Prague's Municipal Court reopened a controversial post-war court case on Monday when it overturned a 60-year-old verdict against one of the founders of the Bata shoe empire. In 1947, a judge sentenced Jan Antonin Bata - half-brother of the company's original founder Tomas Bata - to fifteen years' imprisonment for failing to support the anti-Nazi resistance, a charge his family has always vehemently denied.
Jan Antonin Bata took over the Bata shoe empire in 1932, after the death of his half-brother Tomas Bata in a plane crash. At the time of his death the Bata Shoe Organisation was one of Czechoslovakia's most successful industrial enterprises - Bata employed more than 16,000 people and operated factories and outlets in countries as diverse as India and the United States. The company was also known for its strong social conscience, providing new housing for its employees and building a number of model towns.
Under Jan Antonin, however, the business became a truly global concern. Within ten years, Bata employed more than 100,000 people, and the company was the world's biggest shoemaker. The Bata family maintains Jan Antonin Bata - nicknamed the shoe king - was always a loyal and patriotic citizen of Czechoslovakia. Here he is in 1938 making a radio address to the United States.
"Ladies and gentlemen. For you, citizens of the proud and great America, which, overflowing with abundance, used to be a land of promise to hundreds of thousands of Europeans year after year, during the long decades before the Great War. For you, citizens of the boundless area of the States, a small country, my country, the Czechoslovak Republic, situated now in the middle of the noisy and belching cauldron of European unrest, is almost of little interest. I have been requested to tell you a few things about the national character of Czechoslovakia, of its people..."
Within six months of that broadcast, the great powers signed the Munich Agreement, and Czechoslovakia fell under the control of the Nazis. Jan Antonin Bata fled his country, settling first in the United States. However he was blacklisted by the U.S. authorities for doing business with the Axis powers, and in 1941 he emigrated to Brazil.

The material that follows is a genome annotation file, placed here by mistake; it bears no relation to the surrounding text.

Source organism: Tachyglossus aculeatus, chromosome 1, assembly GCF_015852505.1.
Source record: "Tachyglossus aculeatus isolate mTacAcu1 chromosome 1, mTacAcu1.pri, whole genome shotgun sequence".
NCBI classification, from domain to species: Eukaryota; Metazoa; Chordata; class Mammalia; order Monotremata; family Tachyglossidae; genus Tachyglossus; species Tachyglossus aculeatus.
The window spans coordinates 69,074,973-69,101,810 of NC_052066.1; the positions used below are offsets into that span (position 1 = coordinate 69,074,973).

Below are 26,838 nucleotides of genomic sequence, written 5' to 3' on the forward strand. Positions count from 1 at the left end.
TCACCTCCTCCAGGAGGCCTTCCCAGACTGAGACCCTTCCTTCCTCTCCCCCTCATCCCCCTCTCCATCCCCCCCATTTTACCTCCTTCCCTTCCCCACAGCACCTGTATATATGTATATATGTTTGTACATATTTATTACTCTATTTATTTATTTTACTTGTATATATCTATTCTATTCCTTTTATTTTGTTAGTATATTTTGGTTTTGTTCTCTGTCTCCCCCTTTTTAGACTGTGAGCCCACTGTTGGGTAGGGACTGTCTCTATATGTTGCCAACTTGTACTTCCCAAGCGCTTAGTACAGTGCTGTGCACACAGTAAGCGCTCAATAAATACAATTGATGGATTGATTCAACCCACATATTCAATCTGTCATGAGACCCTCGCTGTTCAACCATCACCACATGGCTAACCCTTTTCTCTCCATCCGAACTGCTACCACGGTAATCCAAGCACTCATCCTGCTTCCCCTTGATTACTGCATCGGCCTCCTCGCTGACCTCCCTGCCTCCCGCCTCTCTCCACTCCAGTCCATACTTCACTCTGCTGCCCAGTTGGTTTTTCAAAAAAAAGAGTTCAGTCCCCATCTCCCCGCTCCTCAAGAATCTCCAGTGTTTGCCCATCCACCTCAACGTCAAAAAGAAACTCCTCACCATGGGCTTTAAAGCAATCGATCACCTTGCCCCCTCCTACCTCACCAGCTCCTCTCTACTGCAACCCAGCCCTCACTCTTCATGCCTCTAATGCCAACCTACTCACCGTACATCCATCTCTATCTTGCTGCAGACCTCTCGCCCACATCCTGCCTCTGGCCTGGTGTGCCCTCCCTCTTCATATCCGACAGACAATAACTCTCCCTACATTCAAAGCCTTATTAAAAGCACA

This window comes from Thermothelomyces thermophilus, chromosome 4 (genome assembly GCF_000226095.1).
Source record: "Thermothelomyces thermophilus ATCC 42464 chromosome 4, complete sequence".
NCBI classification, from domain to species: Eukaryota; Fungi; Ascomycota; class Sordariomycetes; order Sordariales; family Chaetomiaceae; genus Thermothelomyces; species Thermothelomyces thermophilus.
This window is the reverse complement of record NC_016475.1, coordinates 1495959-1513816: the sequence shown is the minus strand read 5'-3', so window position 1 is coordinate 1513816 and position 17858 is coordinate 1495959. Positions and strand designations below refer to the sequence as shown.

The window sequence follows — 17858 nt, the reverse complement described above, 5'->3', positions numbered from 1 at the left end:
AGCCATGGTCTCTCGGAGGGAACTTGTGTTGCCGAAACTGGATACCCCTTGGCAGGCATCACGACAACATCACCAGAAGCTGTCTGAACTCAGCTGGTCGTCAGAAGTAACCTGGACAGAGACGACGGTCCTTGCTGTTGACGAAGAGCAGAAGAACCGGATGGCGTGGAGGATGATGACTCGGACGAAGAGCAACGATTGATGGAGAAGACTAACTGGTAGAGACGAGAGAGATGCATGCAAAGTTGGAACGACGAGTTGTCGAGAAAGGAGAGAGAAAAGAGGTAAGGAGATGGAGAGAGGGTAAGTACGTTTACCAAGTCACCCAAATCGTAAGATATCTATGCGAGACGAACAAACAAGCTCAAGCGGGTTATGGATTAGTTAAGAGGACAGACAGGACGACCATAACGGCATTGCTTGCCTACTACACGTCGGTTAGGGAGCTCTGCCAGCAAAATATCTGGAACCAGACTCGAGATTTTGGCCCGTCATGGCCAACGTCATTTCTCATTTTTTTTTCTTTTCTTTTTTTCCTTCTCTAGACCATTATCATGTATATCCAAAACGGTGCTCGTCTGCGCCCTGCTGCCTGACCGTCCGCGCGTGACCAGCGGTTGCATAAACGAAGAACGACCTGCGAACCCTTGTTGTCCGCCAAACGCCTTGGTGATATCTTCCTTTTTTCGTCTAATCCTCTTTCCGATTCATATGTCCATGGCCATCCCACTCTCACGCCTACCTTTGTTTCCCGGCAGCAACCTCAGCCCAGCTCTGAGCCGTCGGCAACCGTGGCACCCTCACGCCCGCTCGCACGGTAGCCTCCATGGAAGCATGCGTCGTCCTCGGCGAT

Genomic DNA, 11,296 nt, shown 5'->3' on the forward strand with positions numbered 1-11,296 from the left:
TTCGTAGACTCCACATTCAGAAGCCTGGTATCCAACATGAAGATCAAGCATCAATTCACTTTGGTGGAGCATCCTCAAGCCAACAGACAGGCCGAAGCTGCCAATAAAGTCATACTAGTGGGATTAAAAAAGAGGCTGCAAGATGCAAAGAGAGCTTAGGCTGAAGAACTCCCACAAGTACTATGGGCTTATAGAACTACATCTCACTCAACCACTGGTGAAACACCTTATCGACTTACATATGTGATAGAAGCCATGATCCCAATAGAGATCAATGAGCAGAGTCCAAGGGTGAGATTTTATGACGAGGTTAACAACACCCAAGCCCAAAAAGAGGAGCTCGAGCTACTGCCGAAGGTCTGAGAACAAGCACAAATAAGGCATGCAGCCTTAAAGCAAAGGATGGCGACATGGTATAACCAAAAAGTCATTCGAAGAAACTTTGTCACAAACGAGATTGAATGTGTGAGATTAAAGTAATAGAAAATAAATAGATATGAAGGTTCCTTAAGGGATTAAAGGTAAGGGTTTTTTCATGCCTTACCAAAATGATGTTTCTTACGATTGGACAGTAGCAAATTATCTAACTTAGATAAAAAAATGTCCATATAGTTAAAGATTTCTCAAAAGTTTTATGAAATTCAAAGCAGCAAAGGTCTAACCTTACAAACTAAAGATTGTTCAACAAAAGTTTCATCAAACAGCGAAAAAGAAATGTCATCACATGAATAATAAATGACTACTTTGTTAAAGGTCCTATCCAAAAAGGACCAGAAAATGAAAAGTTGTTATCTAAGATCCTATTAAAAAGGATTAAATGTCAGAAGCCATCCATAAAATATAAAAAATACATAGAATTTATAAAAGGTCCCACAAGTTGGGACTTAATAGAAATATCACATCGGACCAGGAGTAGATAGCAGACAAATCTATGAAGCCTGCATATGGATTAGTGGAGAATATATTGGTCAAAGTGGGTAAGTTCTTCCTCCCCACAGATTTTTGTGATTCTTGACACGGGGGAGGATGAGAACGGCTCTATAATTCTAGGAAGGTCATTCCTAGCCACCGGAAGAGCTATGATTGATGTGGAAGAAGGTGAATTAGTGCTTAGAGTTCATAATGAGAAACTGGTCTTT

After the war ended, the Czechoslovak authorities tried Bata as a traitor, saying he had failed to support the anti-Nazi resistance. In 1947 he was sentenced in absentia to 15 years in prison. The company's Czechoslovak assets were also seized by the state - several months before the Communists came to power.
For the last decade his descendants, led by the sprightly 92-year-old Tomas Bata junior, son of the company's founder, have fought to clear his name. They say far from being a collaborator, Jan Antonin Bata financed the Czechoslovak government-in-exile to the tune of a quarter of million dollars in anonymous gifts.
A former Jewish employee also testified that he helped her and up to 80 Jewish families escape from Nazi-occupied Czechoslovakia. All of these facts, say his family, were ignored by the court in 1947. They say the post-war Czechoslovak state, buckling under Communist pressure, was primarily interested in seizing the Bata empire and its assets.
Tomas Bata junior travelled from Canada to attend Monday's court hearing. He repeated that his uncle was innocent, and that the whole episode had been a Communist plot to blacken the family's name. The Czech authorities must now decide whether to reopen the case so Jan Antonin Bata's name can be cleared for good.